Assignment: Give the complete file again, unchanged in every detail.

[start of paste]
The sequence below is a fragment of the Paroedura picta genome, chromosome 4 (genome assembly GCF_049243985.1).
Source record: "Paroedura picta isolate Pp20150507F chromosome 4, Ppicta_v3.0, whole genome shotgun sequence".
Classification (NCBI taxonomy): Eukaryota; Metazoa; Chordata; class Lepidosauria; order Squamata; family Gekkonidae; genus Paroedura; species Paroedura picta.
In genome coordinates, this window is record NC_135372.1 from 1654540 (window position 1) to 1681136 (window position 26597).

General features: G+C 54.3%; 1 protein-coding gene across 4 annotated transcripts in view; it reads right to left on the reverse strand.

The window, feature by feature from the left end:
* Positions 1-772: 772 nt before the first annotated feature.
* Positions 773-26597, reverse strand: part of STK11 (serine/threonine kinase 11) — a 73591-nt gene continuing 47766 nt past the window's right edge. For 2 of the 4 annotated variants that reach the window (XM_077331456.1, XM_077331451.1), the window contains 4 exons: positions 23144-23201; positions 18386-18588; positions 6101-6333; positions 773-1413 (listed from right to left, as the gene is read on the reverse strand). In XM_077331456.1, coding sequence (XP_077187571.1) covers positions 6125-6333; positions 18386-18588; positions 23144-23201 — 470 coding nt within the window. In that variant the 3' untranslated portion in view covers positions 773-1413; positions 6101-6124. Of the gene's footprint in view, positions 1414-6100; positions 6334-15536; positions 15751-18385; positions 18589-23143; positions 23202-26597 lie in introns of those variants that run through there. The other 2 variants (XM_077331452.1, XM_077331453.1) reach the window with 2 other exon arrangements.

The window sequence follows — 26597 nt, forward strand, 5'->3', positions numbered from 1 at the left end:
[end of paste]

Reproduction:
The sequence below is a fragment of the Paroedura picta genome, chromosome 4 (genome assembly GCF_049243985.1).
Source record: "Paroedura picta isolate Pp20150507F chromosome 4, Ppicta_v3.0, whole genome shotgun sequence".
Classification (NCBI taxonomy): Eukaryota; Metazoa; Chordata; class Lepidosauria; order Squamata; family Gekkonidae; genus Paroedura; species Paroedura picta.
In genome coordinates, this window is record NC_135372.1 from 1654540 (window position 1) to 1681136 (window position 26597).

General features: G+C 54.3%; 1 protein-coding gene across 4 annotated transcripts in view; it reads right to left on the reverse strand.

The window, feature by feature from the left end:
* Positions 1-772: 772 nt before the first annotated feature.
* Positions 773-26597, reverse strand: part of STK11 (serine/threonine kinase 11) — a 73591-nt gene continuing 47766 nt past the window's right edge. For 2 of the 4 annotated variants that reach the window (XM_077331456.1, XM_077331451.1), the window contains 4 exons: positions 23144-23201; positions 18386-18588; positions 6101-6333; positions 773-1413 (listed from right to left, as the gene is read on the reverse strand). In XM_077331456.1, coding sequence (XP_077187571.1) covers positions 6125-6333; positions 18386-18588; positions 23144-23201 — 470 coding nt within the window. In that variant the 3' untranslated portion in view covers positions 773-1413; positions 6101-6124. Of the gene's footprint in view, positions 1414-6100; positions 6334-15536; positions 15751-18385; positions 18589-23143; positions 23202-26597 lie in introns of those variants that run through there. The other 2 variants (XM_077331452.1, XM_077331453.1) reach the window with 2 other exon arrangements.

The window sequence follows — 26597 nt, forward strand, 5'->3', positions numbered from 1 at the left end: